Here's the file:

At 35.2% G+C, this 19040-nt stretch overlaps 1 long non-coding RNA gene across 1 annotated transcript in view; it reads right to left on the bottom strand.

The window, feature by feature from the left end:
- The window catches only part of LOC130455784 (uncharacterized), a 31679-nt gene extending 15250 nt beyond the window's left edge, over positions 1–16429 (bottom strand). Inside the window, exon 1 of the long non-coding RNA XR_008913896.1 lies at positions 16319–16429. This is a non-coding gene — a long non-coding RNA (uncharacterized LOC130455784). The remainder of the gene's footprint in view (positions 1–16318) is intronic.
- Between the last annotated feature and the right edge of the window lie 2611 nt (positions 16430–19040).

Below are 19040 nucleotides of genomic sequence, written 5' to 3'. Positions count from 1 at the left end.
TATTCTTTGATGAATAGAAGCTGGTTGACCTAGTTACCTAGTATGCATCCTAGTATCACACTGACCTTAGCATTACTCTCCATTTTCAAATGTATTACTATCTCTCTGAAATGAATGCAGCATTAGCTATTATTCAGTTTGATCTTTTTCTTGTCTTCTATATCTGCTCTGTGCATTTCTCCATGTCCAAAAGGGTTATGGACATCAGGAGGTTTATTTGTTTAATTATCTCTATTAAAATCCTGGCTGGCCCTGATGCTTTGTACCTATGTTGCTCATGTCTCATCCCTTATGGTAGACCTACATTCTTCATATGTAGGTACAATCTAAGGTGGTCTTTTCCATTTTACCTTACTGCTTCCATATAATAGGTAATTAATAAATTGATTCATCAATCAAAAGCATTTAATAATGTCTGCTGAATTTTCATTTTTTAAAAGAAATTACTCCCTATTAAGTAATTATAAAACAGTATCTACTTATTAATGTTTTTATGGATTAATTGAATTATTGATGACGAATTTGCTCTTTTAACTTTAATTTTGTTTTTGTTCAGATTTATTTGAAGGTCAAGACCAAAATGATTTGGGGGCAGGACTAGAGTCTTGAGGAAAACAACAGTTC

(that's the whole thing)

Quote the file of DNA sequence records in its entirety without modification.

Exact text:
At 35.2% G+C, this 19040-nt stretch overlaps 1 long non-coding RNA gene across 1 annotated transcript in view; it reads right to left on the bottom strand.

The window, feature by feature from the left end:
- The window catches only part of LOC130455784 (uncharacterized), a 31679-nt gene extending 15250 nt beyond the window's left edge, over positions 1–16429 (bottom strand). Inside the window, exon 1 of the long non-coding RNA XR_008913896.1 lies at positions 16319–16429. This is a non-coding gene — a long non-coding RNA (uncharacterized LOC130455784). The remainder of the gene's footprint in view (positions 1–16318) is intronic.
- Between the last annotated feature and the right edge of the window lie 2611 nt (positions 16430–19040).

Below are 19040 nucleotides of genomic sequence, written 5' to 3'. Positions count from 1 at the left end.
TATTCTTTGATGAATAGAAGCTGGTTGACCTAGTTACCTAGTATGCATCCTAGTATCACACTGACCTTAGCATTACTCTCCATTTTCAAATGTATTACTATCTCTCTGAAATGAATGCAGCATTAGCTATTATTCAGTTTGATCTTTTTCTTGTCTTCTATATCTGCTCTGTGCATTTCTCCATGTCCAAAAGGGTTATGGACATCAGGAGGTTTATTTGTTTAATTATCTCTATTAAAATCCTGGCTGGCCCTGATGCTTTGTACCTATGTTGCTCATGTCTCATCCCTTATGGTAGACCTACATTCTTCATATGTAGGTACAATCTAAGGTGGTCTTTTCCATTTTACCTTACTGCTTCCATATAATAGGTAATTAATAAATTGATTCATCAATCAAAAGCATTTAATAATGTCTGCTGAATTTTCATTTTTTAAAAGAAATTACTCCCTATTAAGTAATTATAAAACAGTATCTACTTATTAATGTTTTTATGGATTAATTGAATTATTGATGACGAATTTGCTCTTTTAACTTTAATTTTGTTTTTGTTCAGATTTATTTGAAGGTCAAGACCAAAATGATTTGGGGGCAGGACTAGAGTCTTGAGGAAAACAACAGTTC